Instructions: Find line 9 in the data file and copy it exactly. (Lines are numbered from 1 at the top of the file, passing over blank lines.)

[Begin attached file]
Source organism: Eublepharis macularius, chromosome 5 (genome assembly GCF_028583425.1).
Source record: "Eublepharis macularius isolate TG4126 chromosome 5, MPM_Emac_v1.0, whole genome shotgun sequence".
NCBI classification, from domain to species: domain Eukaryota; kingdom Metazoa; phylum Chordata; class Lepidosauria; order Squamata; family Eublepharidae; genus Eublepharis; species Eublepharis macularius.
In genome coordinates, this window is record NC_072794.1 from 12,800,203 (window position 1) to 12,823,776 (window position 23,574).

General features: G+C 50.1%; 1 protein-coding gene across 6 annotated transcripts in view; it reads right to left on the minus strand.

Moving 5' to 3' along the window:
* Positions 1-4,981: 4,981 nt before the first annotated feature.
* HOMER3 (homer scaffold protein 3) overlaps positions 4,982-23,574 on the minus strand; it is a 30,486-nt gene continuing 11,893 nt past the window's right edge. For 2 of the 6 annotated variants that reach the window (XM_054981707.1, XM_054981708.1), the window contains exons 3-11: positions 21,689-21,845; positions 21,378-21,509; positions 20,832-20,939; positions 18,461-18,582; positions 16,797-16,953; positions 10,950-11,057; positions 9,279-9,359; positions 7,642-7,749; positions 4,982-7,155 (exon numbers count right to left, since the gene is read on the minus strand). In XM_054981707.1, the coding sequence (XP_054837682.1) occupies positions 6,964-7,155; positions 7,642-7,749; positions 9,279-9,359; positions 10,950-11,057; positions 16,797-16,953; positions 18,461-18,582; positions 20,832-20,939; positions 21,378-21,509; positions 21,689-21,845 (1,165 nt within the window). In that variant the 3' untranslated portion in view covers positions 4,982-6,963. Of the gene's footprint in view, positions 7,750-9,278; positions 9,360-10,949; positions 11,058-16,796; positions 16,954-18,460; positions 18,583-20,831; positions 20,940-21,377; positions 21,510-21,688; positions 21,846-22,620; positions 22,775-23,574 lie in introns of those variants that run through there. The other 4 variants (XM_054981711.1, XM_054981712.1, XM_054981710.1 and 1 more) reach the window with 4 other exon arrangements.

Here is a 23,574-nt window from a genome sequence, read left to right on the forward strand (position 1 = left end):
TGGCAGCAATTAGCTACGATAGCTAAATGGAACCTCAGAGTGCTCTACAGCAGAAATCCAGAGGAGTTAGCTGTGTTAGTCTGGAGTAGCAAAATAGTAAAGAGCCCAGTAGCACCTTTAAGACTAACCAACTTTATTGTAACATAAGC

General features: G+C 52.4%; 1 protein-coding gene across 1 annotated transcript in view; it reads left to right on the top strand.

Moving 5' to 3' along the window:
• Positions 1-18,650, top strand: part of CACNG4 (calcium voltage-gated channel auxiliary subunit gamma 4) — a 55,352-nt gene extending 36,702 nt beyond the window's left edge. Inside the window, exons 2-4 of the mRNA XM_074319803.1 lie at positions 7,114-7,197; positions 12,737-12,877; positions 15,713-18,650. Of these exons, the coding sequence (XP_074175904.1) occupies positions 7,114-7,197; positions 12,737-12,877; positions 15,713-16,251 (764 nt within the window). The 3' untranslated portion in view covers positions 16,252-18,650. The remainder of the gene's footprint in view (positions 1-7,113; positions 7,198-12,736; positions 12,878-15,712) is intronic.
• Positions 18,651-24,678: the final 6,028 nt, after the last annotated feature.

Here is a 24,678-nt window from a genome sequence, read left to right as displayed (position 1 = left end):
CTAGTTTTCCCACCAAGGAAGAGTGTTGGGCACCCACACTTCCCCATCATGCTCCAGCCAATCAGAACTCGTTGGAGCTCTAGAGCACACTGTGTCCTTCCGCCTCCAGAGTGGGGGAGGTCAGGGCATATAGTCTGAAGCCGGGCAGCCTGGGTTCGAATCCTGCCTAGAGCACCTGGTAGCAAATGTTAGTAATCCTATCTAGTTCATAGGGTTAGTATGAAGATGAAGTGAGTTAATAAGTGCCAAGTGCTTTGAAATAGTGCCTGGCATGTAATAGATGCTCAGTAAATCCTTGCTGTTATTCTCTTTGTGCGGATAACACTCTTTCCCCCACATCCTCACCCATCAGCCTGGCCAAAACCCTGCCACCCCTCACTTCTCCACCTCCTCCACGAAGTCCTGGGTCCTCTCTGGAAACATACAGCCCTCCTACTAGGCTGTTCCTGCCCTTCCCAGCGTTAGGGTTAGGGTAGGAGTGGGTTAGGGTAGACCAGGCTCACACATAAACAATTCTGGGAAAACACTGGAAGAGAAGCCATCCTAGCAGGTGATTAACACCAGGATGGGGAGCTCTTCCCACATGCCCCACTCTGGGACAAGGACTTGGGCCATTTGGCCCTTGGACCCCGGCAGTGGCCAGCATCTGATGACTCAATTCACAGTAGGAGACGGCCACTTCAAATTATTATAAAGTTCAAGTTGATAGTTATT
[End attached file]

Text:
Here is a 23,574-nt window from a genome sequence, read left to right on the forward strand (position 1 = left end):